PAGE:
Preview of Member Only Content
For full access: or Become a Member
Book Review: Failed Evidence: Why Law Enforcement Resists Science
By Tony Bornstein
Book Reviews columns.
Failed Evidence: Why Law Enforcement Resists Science
David A. Harris
New York University Press (2012)
As of this writing, the Innocence Project lists 311 exonerations. If that number is extrapolated to cases in which DNA was unavailable, the number of wrongful convictions becomes far greater. Yet — except in rare instances — law enforcement officials have alarmingly failed to identify this as a systemic problem. A curious position, given that when the wrong person is convicted the real criminal roams free, possibly committing more crimes. Why do these officials remain so resistant to the growing body of scientific evidence that exposes defective practices and can guide much-needed reforms?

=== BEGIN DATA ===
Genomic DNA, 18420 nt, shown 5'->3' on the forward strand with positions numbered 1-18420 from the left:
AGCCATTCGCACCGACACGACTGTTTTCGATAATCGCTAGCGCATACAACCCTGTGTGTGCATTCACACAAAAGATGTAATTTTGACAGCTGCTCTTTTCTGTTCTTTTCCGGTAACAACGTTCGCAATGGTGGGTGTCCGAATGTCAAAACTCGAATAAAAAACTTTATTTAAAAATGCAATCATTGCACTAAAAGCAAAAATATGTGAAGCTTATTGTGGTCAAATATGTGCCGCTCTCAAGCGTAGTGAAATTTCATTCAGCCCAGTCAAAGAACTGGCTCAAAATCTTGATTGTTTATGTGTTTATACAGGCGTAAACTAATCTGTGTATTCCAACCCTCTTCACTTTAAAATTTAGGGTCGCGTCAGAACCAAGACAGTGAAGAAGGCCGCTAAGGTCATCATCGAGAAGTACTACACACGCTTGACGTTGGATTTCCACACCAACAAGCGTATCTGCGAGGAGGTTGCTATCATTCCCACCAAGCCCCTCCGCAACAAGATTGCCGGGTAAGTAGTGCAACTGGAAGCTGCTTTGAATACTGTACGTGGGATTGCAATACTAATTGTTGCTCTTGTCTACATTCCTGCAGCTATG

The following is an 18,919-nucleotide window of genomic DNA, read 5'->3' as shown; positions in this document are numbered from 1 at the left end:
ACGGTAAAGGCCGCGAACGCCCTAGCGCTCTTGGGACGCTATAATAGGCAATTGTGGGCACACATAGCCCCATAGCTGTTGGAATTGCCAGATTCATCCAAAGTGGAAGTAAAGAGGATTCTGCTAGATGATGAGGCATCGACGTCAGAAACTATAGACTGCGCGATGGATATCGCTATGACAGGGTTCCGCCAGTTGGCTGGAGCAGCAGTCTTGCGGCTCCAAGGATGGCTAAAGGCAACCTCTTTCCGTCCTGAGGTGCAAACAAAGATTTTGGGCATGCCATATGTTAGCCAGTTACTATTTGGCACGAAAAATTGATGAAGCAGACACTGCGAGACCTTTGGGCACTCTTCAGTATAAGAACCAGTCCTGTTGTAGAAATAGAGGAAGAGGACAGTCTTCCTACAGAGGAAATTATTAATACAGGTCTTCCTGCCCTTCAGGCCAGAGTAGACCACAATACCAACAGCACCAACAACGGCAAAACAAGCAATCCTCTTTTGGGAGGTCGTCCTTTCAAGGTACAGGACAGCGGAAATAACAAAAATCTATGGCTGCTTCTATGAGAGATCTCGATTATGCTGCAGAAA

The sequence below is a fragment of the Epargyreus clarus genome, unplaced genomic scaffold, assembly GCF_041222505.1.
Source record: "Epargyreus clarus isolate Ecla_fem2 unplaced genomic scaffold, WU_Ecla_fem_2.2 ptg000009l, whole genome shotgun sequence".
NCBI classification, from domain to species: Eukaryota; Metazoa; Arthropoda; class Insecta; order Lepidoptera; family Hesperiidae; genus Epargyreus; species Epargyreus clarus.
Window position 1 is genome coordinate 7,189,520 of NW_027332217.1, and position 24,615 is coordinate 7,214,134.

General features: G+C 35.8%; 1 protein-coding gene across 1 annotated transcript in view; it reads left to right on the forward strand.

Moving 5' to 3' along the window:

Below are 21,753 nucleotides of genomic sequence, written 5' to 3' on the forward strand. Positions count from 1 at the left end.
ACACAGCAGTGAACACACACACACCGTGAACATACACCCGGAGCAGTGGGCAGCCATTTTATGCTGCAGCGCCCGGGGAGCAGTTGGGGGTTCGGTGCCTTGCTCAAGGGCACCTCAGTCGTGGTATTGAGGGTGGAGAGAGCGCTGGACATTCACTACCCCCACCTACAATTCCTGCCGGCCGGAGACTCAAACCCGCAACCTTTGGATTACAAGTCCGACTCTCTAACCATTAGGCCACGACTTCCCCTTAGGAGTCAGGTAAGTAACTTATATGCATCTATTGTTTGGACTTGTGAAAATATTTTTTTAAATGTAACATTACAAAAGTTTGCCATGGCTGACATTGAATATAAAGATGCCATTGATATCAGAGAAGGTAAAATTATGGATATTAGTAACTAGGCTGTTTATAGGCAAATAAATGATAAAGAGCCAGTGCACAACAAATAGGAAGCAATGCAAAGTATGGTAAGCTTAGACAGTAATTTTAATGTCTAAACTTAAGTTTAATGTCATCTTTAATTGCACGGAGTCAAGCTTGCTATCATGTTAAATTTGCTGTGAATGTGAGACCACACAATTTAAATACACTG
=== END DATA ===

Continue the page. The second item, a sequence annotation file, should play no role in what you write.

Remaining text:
To answer this question, David Harris has given us Failed Evidence: Why Law Enforcement Resists Science. The book offers several recommendations to help overcome this resistance.
Harris describes some of the most problematic areas of police investigative practices including standard
Want to read more?
The Champion archive is reserved for NACDL members.
NACDL members, please login to read the rest of this article.
Not a member? Join now.
Or click here to see an overview of NACDL Member benefits.
See what NACDL members say about us.
To read the current issue of The Champion in its entirety, click here.
- Media inquiries: Contact NACDL's Director of Public Affairs & Communications Ivan J. Dominguez at 202-465-7662 or firstname.lastname@example.org
- Academic Requests: Full articles of The Champion Magazine are available for academic and research purposes in the WestLaw and LexisNexis databases.